Written and Directed by Paul W. S. Anderson
Well, here we are – the last outing for Alice (Milla Jovovich) as she faces off against hordes of the undead and the top brass from Umbrella while the fate of the human race rests in her hands.
The Final Chapter catches up with Alice some time after the end of Retribution which set us up for an apocalyptic battle with the undead. Wesker (Shawn Roberts) gives Alice her powers back and tells her he needs her help to win the war against the zombies. However, it appears that the battle was fought and lost by the humans as Alice wanders the remains of Washington, seemingly alone. An unpleasant encounter with a bloated zombie and then a terrifying winged beast suggest that the humans didn’t come off best in this last encounter.
At this point we have no idea what has happened to any of her companions from the last film, but I’m getting used to that by now, and don’t really expect any of them to turn up. The one thing you can rely on in the Resident Evil films seems to be a slight lack of continuity between films. Whether this is just down to convenience, actors not available (or not wishing) to return, I am not sure, but The Final Chapter is probably the worst for this.
Having said that, I don’t really mind to be honest.
With 4 years between the last two films, The Final Chapter opens with plenty of exposition and we get a back-story about the virus, the scientist who created it and his sick daughter, upon who the Red Queen was modelled. After this we join Alice in Washington, where she receives a phone call from the Red Queen who completes the info dump and sets Alice on her next mission; she has just 48 hours to release the anti-virus, stop the attacks on the final human suvivors, destroy Umbrella and, basically, save the world – easy! Oh, and Wesker was playing her all along! He didn’t really give her her powers back and expected her to die in Washington.
Like any good story we end up where we started; Racoon City. This is where the anti-virus is, so that is where Alice needs to go, chased by Dr Isaacs (Iain Glenn) who seems to have ‘got religion’ along the way and is clearly a few genes short of a DNA strand.
As she returns to Racoon City, Alice finds a group of survivors (bit of a trend forming here) who include Claire (Ali Larter) and they set out to save their settlement, infiltrate the Hive and put an end to everything. Most of those suvivors die along the way (yep, another trend for Alice).
At this point, there is no real point in relaying the details of the plot. They just need to get to the Hive and release the anti-virus – but it is the journey that we want to enjoy. And The Final Chapter obliges. Yet more ass-kicking, gun-toting madness as Alice goes about her business. She may not have her powers, but when you can fight like Alice, do you really need them? These really are action-adventure films more than horror, and they certainly deliver on that front. This time around we get to see Alice kill several Umbrella soldiers while hanging upside down from a trap, burn thousands of zombies with gasoline, fight giant winged beasts and vicious humanoids as well as various clones and people who aren’t who they appear to be.
If you try to apply too much logic to the plot, it will probably fall apart, but you don’t need to. Just go with it and, ultimately, what you get is a decent end to the series that gives Alice some sort of closure as she finds out, finally, who she really is, and tries to figure our which clone of Dr Isaac she is fighting today!
There does feel like a bit of “deus ex machina” in The Final Chapter, with a number of major revelations coming matter of factly as the story develops but, to be fair, none of them were that ridiculous, so I never felt like I got taken out of the film. They certainly worked well enough in the Resident Evil world and who am I to complain if they conveniently paper over some plot holes from previous films with throwaway lines?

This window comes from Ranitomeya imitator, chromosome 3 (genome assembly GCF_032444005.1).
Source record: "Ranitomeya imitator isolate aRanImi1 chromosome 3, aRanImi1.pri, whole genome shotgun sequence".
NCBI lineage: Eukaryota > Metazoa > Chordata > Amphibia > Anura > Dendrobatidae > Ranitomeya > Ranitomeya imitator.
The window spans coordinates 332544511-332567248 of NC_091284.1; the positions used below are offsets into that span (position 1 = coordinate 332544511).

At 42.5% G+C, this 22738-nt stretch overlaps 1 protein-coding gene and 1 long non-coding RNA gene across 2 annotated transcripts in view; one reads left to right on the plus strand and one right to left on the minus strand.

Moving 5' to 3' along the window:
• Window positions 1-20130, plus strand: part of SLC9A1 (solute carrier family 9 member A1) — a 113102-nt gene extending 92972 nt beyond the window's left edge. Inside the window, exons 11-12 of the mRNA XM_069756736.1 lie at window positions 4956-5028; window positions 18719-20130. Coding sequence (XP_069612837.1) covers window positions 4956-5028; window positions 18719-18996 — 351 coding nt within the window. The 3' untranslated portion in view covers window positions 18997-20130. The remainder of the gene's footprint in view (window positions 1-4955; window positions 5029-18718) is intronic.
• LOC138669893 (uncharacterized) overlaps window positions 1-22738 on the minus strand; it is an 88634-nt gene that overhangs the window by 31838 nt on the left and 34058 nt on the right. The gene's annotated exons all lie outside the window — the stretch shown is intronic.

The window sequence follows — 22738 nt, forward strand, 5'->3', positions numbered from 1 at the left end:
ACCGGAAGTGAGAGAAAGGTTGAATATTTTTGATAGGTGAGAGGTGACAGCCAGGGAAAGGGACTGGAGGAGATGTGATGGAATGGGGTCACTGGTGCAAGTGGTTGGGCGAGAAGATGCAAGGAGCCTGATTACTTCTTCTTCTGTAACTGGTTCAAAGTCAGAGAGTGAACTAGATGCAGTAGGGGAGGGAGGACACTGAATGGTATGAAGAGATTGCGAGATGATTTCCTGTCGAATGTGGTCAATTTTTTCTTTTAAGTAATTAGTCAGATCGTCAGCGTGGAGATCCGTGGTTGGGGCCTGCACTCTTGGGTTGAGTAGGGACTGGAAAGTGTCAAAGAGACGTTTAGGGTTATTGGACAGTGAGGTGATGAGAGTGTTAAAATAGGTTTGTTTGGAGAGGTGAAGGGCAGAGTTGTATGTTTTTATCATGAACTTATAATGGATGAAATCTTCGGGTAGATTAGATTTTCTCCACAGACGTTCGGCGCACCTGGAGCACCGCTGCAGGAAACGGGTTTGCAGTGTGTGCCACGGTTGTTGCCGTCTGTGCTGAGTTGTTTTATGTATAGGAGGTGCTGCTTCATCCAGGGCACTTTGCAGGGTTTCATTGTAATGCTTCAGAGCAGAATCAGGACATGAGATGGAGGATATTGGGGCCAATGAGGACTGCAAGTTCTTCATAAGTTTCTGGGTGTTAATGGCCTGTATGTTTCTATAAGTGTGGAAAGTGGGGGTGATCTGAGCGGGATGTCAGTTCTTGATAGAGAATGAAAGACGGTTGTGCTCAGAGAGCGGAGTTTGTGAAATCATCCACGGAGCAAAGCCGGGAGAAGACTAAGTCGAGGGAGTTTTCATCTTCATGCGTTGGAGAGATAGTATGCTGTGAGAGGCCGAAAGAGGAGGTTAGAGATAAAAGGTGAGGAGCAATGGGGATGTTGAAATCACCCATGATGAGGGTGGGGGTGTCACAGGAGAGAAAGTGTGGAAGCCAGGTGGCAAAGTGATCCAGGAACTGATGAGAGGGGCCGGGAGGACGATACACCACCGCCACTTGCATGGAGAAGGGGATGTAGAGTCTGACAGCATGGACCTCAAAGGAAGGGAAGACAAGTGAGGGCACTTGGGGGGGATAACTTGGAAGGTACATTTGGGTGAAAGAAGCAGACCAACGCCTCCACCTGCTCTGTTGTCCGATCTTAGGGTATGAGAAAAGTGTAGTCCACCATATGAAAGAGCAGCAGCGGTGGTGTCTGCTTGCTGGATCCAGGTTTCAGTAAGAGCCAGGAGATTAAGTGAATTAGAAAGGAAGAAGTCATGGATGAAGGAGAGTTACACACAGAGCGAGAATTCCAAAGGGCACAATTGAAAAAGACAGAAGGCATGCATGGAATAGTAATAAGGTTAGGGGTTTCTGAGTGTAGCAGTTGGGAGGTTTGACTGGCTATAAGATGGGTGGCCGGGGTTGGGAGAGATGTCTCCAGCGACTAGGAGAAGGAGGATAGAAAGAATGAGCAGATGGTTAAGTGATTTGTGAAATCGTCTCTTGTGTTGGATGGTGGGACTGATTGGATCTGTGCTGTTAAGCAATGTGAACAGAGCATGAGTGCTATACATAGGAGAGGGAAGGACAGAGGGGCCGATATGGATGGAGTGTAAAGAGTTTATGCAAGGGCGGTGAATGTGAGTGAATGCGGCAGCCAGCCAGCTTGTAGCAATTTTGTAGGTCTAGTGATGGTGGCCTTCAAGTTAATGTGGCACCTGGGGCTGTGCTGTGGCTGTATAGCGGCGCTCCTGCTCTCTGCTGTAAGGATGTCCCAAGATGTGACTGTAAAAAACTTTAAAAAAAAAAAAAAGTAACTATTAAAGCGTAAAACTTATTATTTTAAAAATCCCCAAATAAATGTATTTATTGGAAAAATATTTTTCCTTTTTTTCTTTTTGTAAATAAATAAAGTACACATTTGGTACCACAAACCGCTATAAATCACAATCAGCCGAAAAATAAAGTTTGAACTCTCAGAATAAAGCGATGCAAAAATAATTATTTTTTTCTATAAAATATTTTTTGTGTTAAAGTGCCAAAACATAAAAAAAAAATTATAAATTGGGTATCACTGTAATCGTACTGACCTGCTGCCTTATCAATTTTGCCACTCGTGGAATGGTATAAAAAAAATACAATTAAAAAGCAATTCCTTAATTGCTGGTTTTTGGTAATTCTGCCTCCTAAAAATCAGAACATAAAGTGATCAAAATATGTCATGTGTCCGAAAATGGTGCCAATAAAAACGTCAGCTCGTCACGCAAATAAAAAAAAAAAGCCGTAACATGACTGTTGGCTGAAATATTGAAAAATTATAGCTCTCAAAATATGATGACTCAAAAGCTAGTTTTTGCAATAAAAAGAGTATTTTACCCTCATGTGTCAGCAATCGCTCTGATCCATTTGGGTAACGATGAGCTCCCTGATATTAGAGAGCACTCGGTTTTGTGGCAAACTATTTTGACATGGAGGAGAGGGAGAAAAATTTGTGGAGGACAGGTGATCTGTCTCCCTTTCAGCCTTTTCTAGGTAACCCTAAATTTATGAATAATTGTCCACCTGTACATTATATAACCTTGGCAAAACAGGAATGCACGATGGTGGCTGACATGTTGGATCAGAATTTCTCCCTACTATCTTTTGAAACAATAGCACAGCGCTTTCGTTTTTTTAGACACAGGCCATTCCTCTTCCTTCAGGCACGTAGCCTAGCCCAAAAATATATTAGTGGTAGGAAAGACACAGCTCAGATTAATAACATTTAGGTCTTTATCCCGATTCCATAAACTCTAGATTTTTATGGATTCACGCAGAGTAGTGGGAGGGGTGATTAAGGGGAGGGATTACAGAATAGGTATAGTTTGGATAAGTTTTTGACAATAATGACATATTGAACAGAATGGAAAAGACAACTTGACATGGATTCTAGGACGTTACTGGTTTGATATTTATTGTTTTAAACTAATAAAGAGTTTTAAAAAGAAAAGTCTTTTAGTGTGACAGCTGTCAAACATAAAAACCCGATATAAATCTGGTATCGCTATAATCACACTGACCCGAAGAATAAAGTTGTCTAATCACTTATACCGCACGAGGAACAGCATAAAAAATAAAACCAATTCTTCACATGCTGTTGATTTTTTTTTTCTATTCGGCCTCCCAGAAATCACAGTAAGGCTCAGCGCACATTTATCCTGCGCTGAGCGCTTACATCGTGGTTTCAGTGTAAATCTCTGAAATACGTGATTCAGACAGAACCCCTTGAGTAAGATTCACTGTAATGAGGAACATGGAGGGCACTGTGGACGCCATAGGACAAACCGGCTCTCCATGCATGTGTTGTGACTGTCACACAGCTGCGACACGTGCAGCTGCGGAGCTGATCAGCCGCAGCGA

It’s just daft fun once again and I enjoyed it. In fact I enjoyed the whole series which developed nicely over the 14 years of the franchise and became a very different beast from the first film which got so much flack for not being the video game. And let’s face it, the whole of the Resident Evil series feels like a lot of it was made up as they went along. How much of an issue this is for you depends on just how much more important plot is over action and adventure in such a franchise. Of course, if you stop for five minutes and break down any of the plots, you will find problems galore, but where is the fun in that? There is enough of that online already if you want to read up on how shit everything is, why add to it? In fact I would say the later films are probably the better films. Once they shed the history of the games and set out on their own, they become more enjoyable as they just do their own thing, less constrained by expectations. I think that the later films would have worked just as well, if not better, without introducing all the side characters like Claire, Ada, Chris, Jill and Barry. Although, having said that, they might not have done so well at the box office without that nod to the games and the fan base. But, for me, by the time I was into the 4th film, I had largely forgotten the games and was just invested in Alice’s story for what it was. A bit of fun!
Anyway, I enjoyed revisiting the franchise and watching some of the films for the first time, and now have the bug, so will go on and catch-up with some of the more recent entries in Resident Evil universe, like Welcome to Raccoon City and the upcoming Resident Evil TV series.
So there we go, all done.
Although there is one small question that is still niggling at me that I don’t think any of the films ever tried to answer.
Considering how big The Hive is (not to mention other Umbrella facilities around the world) where the hell did they put all the soil when they excavated the hole?